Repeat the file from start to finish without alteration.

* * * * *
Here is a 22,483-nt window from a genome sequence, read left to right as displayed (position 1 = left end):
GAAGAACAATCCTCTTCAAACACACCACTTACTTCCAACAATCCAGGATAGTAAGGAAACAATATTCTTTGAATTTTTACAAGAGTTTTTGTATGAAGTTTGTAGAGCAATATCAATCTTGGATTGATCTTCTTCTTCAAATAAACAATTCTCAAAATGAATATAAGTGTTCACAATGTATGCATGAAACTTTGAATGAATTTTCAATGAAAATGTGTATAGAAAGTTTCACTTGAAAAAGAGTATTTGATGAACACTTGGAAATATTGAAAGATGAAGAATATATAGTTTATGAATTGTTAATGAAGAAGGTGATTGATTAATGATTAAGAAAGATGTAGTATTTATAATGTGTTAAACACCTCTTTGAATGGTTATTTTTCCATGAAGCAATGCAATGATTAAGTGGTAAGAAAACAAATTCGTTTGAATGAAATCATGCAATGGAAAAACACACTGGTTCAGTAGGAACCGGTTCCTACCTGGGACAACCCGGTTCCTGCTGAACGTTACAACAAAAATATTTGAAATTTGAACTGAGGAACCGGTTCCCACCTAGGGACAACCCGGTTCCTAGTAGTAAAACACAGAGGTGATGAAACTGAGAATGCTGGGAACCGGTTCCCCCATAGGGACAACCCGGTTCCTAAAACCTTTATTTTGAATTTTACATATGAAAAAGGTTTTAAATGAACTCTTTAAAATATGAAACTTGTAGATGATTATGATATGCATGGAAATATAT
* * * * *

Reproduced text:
Here is a 22,483-nt window from a genome sequence, read left to right as displayed (position 1 = left end):
GAAGAACAATCCTCTTCAAACACACCACTTACTTCCAACAATCCAGGATAGTAAGGAAACAATATTCTTTGAATTTTTACAAGAGTTTTTGTATGAAGTTTGTAGAGCAATATCAATCTTGGATTGATCTTCTTCTTCAAATAAACAATTCTCAAAATGAATATAAGTGTTCACAATGTATGCATGAAACTTTGAATGAATTTTCAATGAAAATGTGTATAGAAAGTTTCACTTGAAAAAGAGTATTTGATGAACACTTGGAAATATTGAAAGATGAAGAATATATAGTTTATGAATTGTTAATGAAGAAGGTGATTGATTAATGATTAAGAAAGATGTAGTATTTATAATGTGTTAAACACCTCTTTGAATGGTTATTTTTCCATGAAGCAATGCAATGATTAAGTGGTAAGAAAACAAATTCGTTTGAATGAAATCATGCAATGGAAAAACACACTGGTTCAGTAGGAACCGGTTCCTACCTGGGACAACCCGGTTCCTGCTGAACGTTACAACAAAAATATTTGAAATTTGAACTGAGGAACCGGTTCCCACCTAGGGACAACCCGGTTCCTAGTAGTAAAACACAGAGGTGATGAAACTGAGAATGCTGGGAACCGGTTCCCCCATAGGGACAACCCGGTTCCTAAAACCTTTATTTTGAATTTTACATATGAAAAAGGTTTTAAATGAACTCTTTAAAATATGAAACTTGTAGATGATTATGATATGCATGGAAATATAT